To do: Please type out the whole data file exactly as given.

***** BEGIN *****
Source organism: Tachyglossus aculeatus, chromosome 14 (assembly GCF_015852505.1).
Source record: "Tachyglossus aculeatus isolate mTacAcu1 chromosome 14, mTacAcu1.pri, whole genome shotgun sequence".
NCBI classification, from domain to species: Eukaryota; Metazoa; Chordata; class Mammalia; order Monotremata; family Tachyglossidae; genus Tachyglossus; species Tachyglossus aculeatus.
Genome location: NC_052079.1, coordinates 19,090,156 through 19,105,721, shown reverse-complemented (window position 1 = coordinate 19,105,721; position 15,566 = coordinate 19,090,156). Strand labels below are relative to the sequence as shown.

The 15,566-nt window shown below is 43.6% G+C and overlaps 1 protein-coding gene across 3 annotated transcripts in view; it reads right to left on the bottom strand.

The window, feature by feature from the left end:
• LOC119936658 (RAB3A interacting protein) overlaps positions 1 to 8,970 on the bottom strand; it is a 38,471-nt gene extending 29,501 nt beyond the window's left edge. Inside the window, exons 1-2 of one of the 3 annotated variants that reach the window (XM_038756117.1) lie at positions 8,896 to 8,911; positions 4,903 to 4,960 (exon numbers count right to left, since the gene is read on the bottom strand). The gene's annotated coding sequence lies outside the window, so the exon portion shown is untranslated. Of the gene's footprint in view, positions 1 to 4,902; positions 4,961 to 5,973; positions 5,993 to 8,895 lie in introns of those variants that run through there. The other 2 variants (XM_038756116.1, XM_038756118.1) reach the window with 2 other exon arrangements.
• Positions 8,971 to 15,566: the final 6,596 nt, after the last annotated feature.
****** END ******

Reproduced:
Source organism: Tachyglossus aculeatus, chromosome 14 (assembly GCF_015852505.1).
Source record: "Tachyglossus aculeatus isolate mTacAcu1 chromosome 14, mTacAcu1.pri, whole genome shotgun sequence".
NCBI classification, from domain to species: Eukaryota; Metazoa; Chordata; class Mammalia; order Monotremata; family Tachyglossidae; genus Tachyglossus; species Tachyglossus aculeatus.
Genome location: NC_052079.1, coordinates 19,090,156 through 19,105,721, shown reverse-complemented (window position 1 = coordinate 19,105,721; position 15,566 = coordinate 19,090,156). Strand labels below are relative to the sequence as shown.

The 15,566-nt window shown below is 43.6% G+C and overlaps 1 protein-coding gene across 3 annotated transcripts in view; it reads right to left on the bottom strand.

The window, feature by feature from the left end:
• LOC119936658 (RAB3A interacting protein) overlaps positions 1 to 8,970 on the bottom strand; it is a 38,471-nt gene extending 29,501 nt beyond the window's left edge. Inside the window, exons 1-2 of one of the 3 annotated variants that reach the window (XM_038756117.1) lie at positions 8,896 to 8,911; positions 4,903 to 4,960 (exon numbers count right to left, since the gene is read on the bottom strand). The gene's annotated coding sequence lies outside the window, so the exon portion shown is untranslated. Of the gene's footprint in view, positions 1 to 4,902; positions 4,961 to 5,973; positions 5,993 to 8,895 lie in introns of those variants that run through there. The other 2 variants (XM_038756116.1, XM_038756118.1) reach the window with 2 other exon arrangements.
• Positions 8,971 to 15,566: the final 6,596 nt, after the last annotated feature.